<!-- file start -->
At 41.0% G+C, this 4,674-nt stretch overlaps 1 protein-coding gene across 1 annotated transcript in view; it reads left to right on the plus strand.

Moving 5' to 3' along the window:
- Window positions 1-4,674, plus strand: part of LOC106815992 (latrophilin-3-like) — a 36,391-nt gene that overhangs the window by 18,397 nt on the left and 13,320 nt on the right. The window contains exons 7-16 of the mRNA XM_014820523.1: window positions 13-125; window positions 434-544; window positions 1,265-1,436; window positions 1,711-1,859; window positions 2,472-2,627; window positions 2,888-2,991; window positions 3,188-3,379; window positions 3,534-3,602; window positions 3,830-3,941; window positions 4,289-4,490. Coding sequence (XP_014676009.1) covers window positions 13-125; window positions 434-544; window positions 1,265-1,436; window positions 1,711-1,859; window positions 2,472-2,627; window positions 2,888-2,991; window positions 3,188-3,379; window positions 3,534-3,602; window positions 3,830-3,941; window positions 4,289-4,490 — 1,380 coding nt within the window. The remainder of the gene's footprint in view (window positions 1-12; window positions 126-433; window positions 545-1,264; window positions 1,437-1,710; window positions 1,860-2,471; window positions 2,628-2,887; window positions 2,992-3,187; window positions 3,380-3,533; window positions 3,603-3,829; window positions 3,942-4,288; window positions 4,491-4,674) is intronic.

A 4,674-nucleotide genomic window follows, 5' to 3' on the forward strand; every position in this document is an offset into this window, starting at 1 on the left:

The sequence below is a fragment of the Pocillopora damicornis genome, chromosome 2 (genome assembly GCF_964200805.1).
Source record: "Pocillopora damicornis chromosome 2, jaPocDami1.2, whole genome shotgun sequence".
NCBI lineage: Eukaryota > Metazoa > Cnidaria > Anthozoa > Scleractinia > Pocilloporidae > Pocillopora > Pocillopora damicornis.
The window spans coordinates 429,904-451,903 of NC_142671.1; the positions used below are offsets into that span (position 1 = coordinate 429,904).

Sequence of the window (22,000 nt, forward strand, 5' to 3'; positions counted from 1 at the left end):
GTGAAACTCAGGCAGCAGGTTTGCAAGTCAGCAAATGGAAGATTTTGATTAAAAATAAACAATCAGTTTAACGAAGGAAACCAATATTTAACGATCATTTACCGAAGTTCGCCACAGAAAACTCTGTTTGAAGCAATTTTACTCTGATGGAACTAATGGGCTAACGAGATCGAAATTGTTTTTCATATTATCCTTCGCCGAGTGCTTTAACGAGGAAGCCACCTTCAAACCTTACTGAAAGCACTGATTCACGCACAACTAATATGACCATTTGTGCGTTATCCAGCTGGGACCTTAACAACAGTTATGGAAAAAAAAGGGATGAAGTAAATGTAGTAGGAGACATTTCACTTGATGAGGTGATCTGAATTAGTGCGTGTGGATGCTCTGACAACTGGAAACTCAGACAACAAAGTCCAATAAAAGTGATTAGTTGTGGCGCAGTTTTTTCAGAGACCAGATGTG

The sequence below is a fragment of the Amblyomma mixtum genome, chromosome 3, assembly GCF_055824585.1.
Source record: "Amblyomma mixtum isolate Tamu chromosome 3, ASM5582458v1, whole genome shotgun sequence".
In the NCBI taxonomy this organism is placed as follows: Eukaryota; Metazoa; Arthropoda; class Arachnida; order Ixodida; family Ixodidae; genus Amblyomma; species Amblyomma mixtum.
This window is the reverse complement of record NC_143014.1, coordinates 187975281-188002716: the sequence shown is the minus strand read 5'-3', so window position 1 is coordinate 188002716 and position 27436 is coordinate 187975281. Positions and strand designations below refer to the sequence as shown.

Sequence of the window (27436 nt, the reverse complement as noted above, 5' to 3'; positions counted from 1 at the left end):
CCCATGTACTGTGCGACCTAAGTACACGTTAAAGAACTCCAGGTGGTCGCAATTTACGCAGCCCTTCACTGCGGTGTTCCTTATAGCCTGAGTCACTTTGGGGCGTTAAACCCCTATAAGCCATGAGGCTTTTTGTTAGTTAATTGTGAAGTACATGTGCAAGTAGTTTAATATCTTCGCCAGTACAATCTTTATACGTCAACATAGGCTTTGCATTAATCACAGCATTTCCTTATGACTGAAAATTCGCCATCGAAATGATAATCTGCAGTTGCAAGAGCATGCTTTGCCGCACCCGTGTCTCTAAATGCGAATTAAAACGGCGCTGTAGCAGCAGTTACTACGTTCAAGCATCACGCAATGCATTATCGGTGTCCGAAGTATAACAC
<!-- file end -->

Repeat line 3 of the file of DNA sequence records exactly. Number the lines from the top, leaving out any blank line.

- Window positions 1-4,674, plus strand: part of LOC106815992 (latrophilin-3-like) — a 36,391-nt gene that overhangs the window by 18,397 nt on the left and 13,320 nt on the right. The window contains exons 7-16 of the mRNA XM_014820523.1: window positions 13-125; window positions 434-544; window positions 1,265-1,436; window positions 1,711-1,859; window positions 2,472-2,627; window positions 2,888-2,991; window positions 3,188-3,379; window positions 3,534-3,602; window positions 3,830-3,941; window positions 4,289-4,490. Coding sequence (XP_014676009.1) covers window positions 13-125; window positions 434-544; window positions 1,265-1,436; window positions 1,711-1,859; window positions 2,472-2,627; window positions 2,888-2,991; window positions 3,188-3,379; window positions 3,534-3,602; window positions 3,830-3,941; window positions 4,289-4,490 — 1,380 coding nt within the window. The remainder of the gene's footprint in view (window positions 1-12; window positions 126-433; window positions 545-1,264; window positions 1,437-1,710; window positions 1,860-2,471; window positions 2,628-2,887; window positions 2,992-3,187; window positions 3,380-3,533; window positions 3,603-3,829; window positions 3,942-4,288; window positions 4,491-4,674) is intronic.